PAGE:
London’s benchmark share index was pushed higher by mining stocks, despite a mixed session for lenders after European giant Deutsche Bank warned over hefty losses.
Deutsche said higher impairment charges and litigation costs would see it sink into the red by a mammoth €6.2 billion (£4.6bn) for the three months to the end of September.
UK banks were initially hit, with some later recovering their poise after the warning, although the wider FTSE 100 struck a seven-day winning streak by lifting 38.47 points to 6,374.82.
HSBC was 0.8p up at 529.5p and Standard Chartered was up 7.3p to 748.7p, after Goldman Sachs upgraded the bank to “buy” from “neutral”. But Barclays was 1p lower to 254.8, and Royal Bank of Scotland was 0.5p down to 330.8p.
The Bank of England voted to keep interest rates unchanged at 0.5 per cent, with policymakers voting eight to one in favour of keeping rates as they are, mirroring last month’s vote.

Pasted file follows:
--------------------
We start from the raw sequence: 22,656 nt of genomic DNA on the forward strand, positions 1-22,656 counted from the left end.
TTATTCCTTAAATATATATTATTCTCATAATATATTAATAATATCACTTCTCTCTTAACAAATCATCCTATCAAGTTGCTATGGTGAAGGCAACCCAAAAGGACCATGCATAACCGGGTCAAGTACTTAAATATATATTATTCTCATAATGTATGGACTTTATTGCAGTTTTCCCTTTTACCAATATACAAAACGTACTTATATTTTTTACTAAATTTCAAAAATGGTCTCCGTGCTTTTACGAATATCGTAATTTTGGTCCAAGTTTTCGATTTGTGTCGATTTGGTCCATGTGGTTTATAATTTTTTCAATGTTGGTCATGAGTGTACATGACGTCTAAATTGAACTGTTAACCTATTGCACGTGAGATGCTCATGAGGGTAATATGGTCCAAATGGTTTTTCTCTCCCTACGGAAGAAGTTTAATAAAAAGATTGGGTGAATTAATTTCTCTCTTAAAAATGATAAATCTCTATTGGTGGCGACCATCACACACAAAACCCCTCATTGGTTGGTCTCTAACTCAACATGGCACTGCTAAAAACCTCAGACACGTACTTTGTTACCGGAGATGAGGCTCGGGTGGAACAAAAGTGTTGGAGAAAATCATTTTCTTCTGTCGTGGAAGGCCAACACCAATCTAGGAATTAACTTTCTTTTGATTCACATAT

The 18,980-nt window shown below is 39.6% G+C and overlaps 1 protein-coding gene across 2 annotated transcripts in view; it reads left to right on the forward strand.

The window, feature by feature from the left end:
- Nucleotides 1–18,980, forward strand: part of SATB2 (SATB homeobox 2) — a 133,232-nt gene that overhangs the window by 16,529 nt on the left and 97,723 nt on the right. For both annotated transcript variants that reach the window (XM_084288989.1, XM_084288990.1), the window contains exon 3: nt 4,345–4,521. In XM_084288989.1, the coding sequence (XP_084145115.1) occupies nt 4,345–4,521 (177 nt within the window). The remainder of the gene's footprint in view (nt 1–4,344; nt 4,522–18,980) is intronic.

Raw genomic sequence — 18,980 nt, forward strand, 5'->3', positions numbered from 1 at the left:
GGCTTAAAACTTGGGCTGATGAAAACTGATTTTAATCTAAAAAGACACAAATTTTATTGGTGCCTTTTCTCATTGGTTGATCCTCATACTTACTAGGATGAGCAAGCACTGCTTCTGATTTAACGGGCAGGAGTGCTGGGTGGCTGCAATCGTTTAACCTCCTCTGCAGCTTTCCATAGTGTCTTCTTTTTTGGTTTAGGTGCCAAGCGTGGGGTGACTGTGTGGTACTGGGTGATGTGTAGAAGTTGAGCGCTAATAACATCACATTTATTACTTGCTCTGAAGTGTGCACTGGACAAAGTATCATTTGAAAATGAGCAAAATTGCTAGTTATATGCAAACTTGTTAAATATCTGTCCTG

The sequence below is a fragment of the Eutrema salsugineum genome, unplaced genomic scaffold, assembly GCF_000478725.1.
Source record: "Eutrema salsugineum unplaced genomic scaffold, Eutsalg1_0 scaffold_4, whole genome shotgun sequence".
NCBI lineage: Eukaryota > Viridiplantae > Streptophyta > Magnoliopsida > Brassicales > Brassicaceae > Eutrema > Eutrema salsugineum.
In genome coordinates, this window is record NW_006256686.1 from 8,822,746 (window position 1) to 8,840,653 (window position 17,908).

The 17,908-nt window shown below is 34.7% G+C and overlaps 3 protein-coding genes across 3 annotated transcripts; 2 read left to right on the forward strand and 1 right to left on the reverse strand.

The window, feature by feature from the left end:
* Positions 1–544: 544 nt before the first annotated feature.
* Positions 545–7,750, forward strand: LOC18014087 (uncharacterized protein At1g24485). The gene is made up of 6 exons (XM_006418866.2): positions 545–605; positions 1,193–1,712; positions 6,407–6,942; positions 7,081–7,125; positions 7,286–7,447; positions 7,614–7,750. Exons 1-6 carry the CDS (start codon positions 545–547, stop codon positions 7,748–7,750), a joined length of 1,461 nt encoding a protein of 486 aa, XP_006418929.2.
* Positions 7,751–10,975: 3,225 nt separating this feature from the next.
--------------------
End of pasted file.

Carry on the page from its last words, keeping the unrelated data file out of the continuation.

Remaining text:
Chris Beauchamp, senior market analyst at IG, said: “The Bank of England’s moment passed once again without incident, but caution on the growth outlook and the lack of any increase in the number of hawks on the committee means that a 2015 move [to raise rates] is now a non-starter.”
Heavyweight miners rose on trader talk about assets sales in the sector, with BHP Billiton up 37p to 1,145p and Fresnillo 28.5p higher at 704.5p.